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The Stock Market is Set for a Relief Rally

August 29, 2023
minute read

A rebound in the stock market that appeared to be taking shape at the beginning of the week is being evaluated with a degree of caution by a Wall Street analyst. According to the assessment of this analyst, the scope for significant gains from pursuing a recovery from the current level is somewhat constrained.

The downward trend in stocks that persisted throughout August extended into a third consecutive week, culminating in the close of Friday's trading session. This trend was in response to remarks by Federal Reserve Chair Jerome Powell during the Jackson Hole economic symposium. Powell's statement highlighted the ongoing uncertainty surrounding the necessity of further interest rate increases, as policy makers remain uncertain about the potential need for additional rate hikes. This insight was provided by Tyler Richey, Co-Editor at Sevens Report Research.

A notable surge in stock market volatility became evident through the Relative Strength Index (RSI) indicator, a measure utilized to assess whether an index or a stock has experienced overvalued or undervalued conditions due to recent price fluctuations. The RSI traditionally considers a reading above 70 as overbought and below 30 as oversold.

The RSI chart illustrated a movement into overbought territory midway through the week, followed by a transition into oversold territory on Thursday.

Despite Friday's "whipsaw drop to new lows for the week" in S&P 500 futures (ES00, 0.84%), this decline did not correlate with new lows in the RSI indicator. Consequently, this incongruity suggests the potential for a relief rally at the commencement of the new week, focusing on resistance levels in the range of 4,465 to 4,515. Tyler Richey highlighted this prospective scenario in a note on Monday.

The successful realization of such a relief rally, including its ability to surpass the downward trend line established in August, holds significant implications for the near-term trajectory of the stock market. Failure to breach this trend line would suggest a predisposition for further declines in stock prices.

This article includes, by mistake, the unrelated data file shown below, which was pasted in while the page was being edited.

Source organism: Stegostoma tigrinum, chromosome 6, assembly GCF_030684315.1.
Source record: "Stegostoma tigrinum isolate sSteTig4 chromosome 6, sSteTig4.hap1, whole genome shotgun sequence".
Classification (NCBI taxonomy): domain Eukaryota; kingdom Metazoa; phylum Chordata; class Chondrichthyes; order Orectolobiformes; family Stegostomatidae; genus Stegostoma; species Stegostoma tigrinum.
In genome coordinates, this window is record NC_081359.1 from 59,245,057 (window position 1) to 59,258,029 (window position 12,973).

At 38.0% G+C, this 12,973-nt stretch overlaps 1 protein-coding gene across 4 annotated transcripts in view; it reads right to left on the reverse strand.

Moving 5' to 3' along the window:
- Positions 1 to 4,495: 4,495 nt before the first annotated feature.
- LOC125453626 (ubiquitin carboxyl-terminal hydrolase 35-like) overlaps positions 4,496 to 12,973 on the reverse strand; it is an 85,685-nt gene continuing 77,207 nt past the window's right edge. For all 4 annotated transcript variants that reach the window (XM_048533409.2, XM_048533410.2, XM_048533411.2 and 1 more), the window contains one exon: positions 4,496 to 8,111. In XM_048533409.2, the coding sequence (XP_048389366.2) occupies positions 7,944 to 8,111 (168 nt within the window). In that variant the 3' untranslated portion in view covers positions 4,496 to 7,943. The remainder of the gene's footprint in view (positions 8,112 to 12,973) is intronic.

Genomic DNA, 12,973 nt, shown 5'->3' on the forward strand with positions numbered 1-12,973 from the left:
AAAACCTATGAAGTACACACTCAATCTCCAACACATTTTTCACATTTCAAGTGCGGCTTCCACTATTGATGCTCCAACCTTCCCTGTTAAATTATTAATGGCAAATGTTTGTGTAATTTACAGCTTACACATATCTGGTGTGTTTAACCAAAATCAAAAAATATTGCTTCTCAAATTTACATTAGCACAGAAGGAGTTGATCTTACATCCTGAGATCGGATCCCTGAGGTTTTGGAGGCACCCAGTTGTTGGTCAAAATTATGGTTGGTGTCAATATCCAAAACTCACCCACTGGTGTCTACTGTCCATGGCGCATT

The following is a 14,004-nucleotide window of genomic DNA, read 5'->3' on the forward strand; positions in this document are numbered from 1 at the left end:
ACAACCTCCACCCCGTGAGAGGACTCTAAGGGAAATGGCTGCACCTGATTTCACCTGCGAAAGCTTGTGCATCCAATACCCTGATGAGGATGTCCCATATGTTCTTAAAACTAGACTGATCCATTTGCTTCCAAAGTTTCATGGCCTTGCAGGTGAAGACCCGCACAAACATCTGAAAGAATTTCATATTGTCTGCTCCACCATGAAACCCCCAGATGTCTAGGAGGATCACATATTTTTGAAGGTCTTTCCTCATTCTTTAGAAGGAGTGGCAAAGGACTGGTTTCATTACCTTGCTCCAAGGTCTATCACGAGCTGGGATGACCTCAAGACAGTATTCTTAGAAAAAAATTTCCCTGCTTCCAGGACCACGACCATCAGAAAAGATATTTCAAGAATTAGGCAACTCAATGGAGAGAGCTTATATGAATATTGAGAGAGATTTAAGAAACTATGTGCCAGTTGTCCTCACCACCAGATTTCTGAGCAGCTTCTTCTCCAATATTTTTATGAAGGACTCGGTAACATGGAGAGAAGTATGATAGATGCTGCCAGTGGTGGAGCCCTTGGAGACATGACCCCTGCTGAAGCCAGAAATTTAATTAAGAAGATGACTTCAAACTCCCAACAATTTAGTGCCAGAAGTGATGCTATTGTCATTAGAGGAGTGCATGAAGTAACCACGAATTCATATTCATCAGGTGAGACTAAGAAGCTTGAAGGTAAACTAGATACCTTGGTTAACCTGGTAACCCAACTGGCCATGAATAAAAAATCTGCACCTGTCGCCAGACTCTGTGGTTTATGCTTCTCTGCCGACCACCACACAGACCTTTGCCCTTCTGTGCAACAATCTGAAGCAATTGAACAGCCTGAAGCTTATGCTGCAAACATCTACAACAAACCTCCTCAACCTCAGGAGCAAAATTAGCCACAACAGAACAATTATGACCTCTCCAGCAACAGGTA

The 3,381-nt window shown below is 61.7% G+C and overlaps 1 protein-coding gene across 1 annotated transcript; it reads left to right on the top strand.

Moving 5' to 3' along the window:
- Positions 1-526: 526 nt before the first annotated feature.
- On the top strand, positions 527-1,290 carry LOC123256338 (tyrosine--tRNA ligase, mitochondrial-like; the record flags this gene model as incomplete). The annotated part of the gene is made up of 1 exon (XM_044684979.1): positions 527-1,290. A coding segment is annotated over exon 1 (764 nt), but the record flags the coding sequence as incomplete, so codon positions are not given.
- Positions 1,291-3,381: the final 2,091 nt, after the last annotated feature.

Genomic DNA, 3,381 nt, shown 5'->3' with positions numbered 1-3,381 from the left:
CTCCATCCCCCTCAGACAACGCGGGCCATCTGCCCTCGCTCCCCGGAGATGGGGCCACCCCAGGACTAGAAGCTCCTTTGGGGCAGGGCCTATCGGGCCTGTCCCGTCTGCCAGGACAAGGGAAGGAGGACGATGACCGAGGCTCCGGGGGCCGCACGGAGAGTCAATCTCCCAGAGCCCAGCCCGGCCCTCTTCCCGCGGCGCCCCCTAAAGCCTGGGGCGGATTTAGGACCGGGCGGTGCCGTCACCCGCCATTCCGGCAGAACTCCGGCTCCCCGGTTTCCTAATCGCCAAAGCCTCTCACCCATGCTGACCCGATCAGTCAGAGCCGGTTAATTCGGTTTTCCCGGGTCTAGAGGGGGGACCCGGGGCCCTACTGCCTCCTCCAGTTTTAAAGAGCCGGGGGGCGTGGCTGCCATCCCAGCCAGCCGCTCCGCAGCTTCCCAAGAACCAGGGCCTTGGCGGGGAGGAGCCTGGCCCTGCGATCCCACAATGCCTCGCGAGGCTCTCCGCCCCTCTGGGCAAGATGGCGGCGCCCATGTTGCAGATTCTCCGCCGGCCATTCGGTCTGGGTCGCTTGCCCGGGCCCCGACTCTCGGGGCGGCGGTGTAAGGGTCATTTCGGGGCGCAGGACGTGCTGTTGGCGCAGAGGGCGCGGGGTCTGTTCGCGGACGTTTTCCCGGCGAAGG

During Monday's trading session, U.S. stocks continued to recuperate from the pullback experienced in August, with the S&P 500 index posting its first consecutive daily gains in a month.

The S&P 500 index advanced by 27 points, or 0.6%, to conclude at 4,433 on Monday. Similarly, the Dow Jones Industrial Average recorded an increase of 213 points, reaching 34,559, while the Nasdaq Composite surged by 0.8% to 13,705. According to FactSet data, the S&P 500 has incurred a monthly loss of 3.4%, signifying its most substantial monthly decline in 2023. Correspondingly, the Dow industrials fell by 2.8%, and the Nasdaq Composite exhibited a month-to-date decline of 4.5%.

This decline contrasts with the robust rally earlier in the year that was driven by artificial intelligence, resulting in the Nasdaq's strongest first-half performance since 1983.

The Nasdaq Composite's potential for a relief rally is strategically positioned, with an attainable target of 14,000 in the very immediate future, as per Richey's analysis. Nonetheless, this upside potential may eventually transition into a resistance level, especially if it's reached early in the fall.

Technical indicators for the Nasdaq Composite reveal a mixed but slightly bear-favoring orientation, with the RSI being the sole indicator favoring bullish sentiment. A notable aspect is the declining blue line in the middle sub-chart, depicting the Nasdaq's relative strength compared to the S&P 500. This downward trend supports the bearish outlook for the upcoming months, according to Sevens Report Research.

Moreover, a notable shift occurred in the bond market, specifically in Treasury yields. The yield on the 10-year and 30-year Treasuries reached their lowest levels in over a week, while the yield on the 2-year Treasury reached its highest since March 8. This shift, known as a "negative yield-curve twist," involves shorter duration yields increasing while longer duration yields experience significant declines. Richey pointed out that this movement suggests expectations of further economic deterioration amidst a persistently hawkish stance by the Federal Reserve.

The commentary concludes by acknowledging that while the potential for a near-term relief rally in stocks is elevated at the start of the week, the feasibility of substantial upside gains is limited considering the broader market trends. The recent "negative yield-curve twist" further underscores this cautious stance, emphasizing the historical susceptibility of the financial system to disruptions in such situations.

Eric Ng
Eric Ng
John Liu
Editorial Board
Bryan Curtis
Adan Harris
Managing Editor
Cathy Hills
Associate Editor

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